News

MCP Beta Exams By Invitation-Only

Microsoft will no longer offer betas to the general public; beta exams also fee-free.

In what Microsoft says is a continuing effort to "retain the validity and value of Microsoft certification," the company has changed its exam beta testing process, offering the beta versions to selected candidates via invitation-only. Also, while past beta exams were typically offered for half the fee of live exams, new beta exams will be free.

Among the criteria for choosing candidates, Microsoft says it will pluck from:

  • A pool consisting of those who previously passed a corresponding live exam (for example, invitees for a SQL Server 2000 beta exams will come from a list of those who passed the SQL Server 7.0 version of the exam).
  • Active participants in Microsoft's Rapid Deployment Partner and Joint Development Partner programs.

Microsoft says it will send invitations to candidates via its "MCP NewsFlash" newsletter; to subscribe to it, go to http://www.microsoft.com/trainingandservices/default.asp?PageCall=newsletters&PageLoc=content&PageMenu=home.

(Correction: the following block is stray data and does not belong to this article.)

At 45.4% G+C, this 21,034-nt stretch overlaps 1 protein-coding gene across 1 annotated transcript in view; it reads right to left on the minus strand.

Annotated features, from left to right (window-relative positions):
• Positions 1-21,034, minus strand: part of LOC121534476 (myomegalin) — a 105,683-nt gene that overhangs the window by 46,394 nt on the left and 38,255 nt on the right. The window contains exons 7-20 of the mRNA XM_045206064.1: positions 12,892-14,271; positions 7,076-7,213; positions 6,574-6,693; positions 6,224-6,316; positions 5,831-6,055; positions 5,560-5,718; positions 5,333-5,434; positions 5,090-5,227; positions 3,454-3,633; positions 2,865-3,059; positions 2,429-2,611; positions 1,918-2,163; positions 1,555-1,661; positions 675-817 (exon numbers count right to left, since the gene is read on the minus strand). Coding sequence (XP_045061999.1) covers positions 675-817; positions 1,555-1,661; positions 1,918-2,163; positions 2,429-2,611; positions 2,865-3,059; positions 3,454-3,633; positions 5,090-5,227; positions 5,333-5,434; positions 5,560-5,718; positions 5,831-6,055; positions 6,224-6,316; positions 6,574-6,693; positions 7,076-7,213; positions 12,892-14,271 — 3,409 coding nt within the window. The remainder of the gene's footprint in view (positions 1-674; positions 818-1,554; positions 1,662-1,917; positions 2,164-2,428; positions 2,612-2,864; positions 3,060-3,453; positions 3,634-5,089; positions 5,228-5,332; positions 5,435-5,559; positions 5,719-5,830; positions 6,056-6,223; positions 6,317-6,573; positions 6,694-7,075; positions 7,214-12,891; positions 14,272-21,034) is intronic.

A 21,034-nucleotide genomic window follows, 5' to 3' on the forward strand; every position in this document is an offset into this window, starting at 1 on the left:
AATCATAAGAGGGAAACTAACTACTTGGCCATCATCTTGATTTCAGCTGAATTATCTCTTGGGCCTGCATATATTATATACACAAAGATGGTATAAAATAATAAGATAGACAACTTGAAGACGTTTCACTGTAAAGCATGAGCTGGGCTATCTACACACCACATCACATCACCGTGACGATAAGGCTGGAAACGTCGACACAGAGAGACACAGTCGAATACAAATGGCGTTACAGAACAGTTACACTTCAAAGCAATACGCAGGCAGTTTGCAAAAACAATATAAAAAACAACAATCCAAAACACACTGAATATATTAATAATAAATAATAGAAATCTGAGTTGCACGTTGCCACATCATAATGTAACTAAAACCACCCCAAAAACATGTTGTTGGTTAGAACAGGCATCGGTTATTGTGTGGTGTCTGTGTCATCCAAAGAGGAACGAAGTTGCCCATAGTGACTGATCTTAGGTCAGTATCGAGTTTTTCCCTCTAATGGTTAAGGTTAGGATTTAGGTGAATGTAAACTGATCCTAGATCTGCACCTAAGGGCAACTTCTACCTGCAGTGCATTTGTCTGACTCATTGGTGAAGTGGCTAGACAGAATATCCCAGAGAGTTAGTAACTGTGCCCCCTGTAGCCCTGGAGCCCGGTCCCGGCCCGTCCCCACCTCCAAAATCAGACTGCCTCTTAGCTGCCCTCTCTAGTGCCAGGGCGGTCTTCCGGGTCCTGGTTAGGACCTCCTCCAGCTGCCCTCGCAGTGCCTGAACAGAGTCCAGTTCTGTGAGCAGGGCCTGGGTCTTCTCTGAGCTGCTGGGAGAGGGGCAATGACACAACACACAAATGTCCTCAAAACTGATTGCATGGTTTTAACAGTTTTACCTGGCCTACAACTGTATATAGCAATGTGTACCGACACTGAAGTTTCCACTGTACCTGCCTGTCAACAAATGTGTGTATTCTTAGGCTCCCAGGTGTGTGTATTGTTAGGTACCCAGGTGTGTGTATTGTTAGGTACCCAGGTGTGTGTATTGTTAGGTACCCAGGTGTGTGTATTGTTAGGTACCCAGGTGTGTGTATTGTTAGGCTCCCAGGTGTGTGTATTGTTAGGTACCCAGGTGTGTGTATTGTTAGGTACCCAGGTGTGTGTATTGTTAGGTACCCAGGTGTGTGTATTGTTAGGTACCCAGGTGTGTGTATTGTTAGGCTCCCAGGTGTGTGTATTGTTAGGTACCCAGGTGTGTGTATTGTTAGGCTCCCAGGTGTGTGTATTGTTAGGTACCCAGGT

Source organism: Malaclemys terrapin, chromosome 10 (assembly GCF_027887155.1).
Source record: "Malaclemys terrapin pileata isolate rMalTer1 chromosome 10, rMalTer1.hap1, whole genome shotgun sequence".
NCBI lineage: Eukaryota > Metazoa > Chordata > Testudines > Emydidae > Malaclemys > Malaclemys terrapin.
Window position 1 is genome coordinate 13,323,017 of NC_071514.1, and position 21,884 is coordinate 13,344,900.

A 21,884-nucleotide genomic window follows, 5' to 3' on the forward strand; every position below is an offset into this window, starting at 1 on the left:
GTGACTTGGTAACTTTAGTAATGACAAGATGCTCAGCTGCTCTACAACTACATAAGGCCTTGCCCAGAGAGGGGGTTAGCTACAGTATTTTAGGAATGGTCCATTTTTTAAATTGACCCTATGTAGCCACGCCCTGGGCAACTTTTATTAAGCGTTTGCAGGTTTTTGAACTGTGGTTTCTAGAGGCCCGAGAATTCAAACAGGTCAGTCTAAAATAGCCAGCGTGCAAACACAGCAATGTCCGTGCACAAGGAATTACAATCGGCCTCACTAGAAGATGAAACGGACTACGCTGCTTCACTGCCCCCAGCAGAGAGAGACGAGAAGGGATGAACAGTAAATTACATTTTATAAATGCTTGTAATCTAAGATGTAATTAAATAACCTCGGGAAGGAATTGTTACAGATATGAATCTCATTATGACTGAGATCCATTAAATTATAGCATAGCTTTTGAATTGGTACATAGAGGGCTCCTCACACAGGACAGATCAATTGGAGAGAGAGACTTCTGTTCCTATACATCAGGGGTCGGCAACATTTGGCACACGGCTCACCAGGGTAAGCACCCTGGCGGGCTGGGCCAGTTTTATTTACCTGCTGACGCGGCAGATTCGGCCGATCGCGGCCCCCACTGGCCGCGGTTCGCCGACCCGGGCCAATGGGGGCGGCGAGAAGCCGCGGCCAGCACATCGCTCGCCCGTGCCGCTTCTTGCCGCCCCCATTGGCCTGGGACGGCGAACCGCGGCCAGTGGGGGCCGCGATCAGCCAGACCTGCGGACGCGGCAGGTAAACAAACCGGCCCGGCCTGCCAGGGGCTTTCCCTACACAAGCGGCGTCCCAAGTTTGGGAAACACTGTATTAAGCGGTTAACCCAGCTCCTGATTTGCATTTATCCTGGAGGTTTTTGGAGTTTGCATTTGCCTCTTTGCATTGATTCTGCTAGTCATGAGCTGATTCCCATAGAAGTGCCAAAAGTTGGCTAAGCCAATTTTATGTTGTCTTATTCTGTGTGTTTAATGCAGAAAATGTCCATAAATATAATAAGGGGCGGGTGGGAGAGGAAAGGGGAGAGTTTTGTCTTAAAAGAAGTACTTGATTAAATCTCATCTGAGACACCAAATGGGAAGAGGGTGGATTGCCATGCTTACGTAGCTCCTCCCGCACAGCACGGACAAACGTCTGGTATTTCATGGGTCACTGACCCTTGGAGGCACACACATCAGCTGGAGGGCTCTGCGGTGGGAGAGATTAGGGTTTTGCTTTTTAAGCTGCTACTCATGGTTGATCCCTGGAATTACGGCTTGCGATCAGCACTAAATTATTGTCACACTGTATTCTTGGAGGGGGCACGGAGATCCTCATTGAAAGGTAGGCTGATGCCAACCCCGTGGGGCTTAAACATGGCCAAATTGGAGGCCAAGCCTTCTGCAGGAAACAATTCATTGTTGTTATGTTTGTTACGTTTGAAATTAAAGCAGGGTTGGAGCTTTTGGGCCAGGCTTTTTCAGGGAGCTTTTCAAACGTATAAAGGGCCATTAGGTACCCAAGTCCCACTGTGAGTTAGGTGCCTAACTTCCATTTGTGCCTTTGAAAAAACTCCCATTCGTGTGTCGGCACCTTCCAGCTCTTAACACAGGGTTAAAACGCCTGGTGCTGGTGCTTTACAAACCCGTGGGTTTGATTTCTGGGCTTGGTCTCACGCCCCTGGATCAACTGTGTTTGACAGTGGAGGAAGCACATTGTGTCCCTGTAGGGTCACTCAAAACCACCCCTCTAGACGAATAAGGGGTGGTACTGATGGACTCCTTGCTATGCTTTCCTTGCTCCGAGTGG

Featured

  • Microsoft Warns IT Pros on Windows Netlogon Fix Coming Next Month

    Microsoft on Thursday issued a reminder to organizations to ensure that their systems are properly patched for a "Critical"-rated Windows Netlogon vulnerability before next month's "update Tuesday" patch distribution arrives.

  • Microsoft Nudging Skype for Business Users to Teams

    Microsoft on Thursday announced some perks and prods for Skype for Business unified communications users, with the aim of moving them to the Microsoft Teams collaboration service instead.

  • How To Improve Windows 10's Sound and Video Quality

    Windows 10 comes with built-in tools that can help users get the most out of their sound and video hardware.

  • Microsoft Offers More 'Solorigate' Advice Using Microsoft 365 Defender Tools

    Microsoft issued yet another article with advice on how to use its Microsoft 365 Defender suite of tools to protect against "Solorigate" advanced persistent threat types of attacks in a Thursday announcement.

comments powered by Disqus